Professor Philip Ingham, Head of the Department of Life Sciences, is delighted to invite you to attend a lecture by the Nobel Prize Laureate, Prof. Dr. Christiane Nüsslein-Volhard on 9 May 2024 at 15.15 in the East Building 1.1. All staff and students are invited to engage in conversation with Prof. Dr. Christiane Nüsslein-Volhard during the reception afterwards in the East Building foyer.

Christiane Nüsslein-Volhard is a geneticist who studies the mechanisms of animal development. Much of her research over the past 25 years has focussed on the zebrafish, but she is perhaps best known for her studies of embryonic development in the fruit fly Drosophila, for which she was a joint recipient of the 1995 Nobel Prize in Physiology or Medicine.

In her talk titled “Animal Beauty: Function and Evolution of Biological Aesthetics”, she will discuss her studies of zebrafish pigmentation mutants and the insights these provide into the genetic and developmental basis of colour pattern evolution in vertebrates. She will also describe how recent exciting technical developments, especially the novel possibilities of genome editing offered by the CRISPR/Cas9 system, allow translation of findings from model organisms into other species by targeted gene knock outs and allele replacements.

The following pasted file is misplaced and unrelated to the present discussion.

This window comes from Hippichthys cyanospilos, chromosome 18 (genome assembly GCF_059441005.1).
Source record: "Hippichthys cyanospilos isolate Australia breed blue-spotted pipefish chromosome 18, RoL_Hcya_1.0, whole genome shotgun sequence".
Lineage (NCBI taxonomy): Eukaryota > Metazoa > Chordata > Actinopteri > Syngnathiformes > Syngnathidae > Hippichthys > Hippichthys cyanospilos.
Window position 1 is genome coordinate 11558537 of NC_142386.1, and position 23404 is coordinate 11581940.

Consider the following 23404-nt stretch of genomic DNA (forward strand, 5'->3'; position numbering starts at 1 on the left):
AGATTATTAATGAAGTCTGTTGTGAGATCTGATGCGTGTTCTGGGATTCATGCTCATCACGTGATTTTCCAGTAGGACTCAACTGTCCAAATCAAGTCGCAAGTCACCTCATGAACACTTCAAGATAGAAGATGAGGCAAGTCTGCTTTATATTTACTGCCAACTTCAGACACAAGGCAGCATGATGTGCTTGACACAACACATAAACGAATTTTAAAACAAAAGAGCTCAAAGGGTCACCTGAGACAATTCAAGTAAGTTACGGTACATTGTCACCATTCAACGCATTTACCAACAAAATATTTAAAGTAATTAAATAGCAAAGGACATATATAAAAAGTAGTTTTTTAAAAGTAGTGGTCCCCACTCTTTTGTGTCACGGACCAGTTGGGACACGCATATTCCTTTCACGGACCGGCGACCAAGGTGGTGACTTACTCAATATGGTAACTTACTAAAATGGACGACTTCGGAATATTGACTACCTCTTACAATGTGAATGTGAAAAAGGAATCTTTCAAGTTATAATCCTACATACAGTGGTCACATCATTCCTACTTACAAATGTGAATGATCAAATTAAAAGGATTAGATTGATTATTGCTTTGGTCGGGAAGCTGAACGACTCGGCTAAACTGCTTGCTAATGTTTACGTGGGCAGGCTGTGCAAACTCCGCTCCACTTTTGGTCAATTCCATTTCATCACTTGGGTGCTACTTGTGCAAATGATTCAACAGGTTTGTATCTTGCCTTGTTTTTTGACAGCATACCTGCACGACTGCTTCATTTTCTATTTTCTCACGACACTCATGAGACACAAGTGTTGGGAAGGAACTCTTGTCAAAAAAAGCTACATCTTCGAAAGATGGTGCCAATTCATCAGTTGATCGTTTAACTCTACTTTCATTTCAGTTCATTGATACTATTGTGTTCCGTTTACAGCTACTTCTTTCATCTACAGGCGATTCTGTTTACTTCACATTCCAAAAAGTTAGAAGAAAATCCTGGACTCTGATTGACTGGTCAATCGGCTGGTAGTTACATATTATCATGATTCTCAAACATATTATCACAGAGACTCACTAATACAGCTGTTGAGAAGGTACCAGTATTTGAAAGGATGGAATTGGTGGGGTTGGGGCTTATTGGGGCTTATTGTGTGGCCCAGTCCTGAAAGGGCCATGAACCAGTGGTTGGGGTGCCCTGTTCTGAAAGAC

This is the third lecture in the Faculty of Science Bath Nobel Laureate Lecture Series, designed to inspire and enthuse a new generation of researchers and share incredible stories across the field.

Professor Duncan Craig, Dean of the Faculty of Science, noted: "We are looking forward to welcoming Professor Nüsslein-Volhard to the University and hearing her presentation. I would encourage all staff and students, irrespective of research area, to come along and hear and meet her. It will be an inspiration to all of us to meet a scientist of this calibre and I very much hope in particular to see many of our postgraduates and early career researchers there to take this opportunity to listen to and meet such an outstanding researcher and superb role model for women in science.”

This event is free, but booking is essential.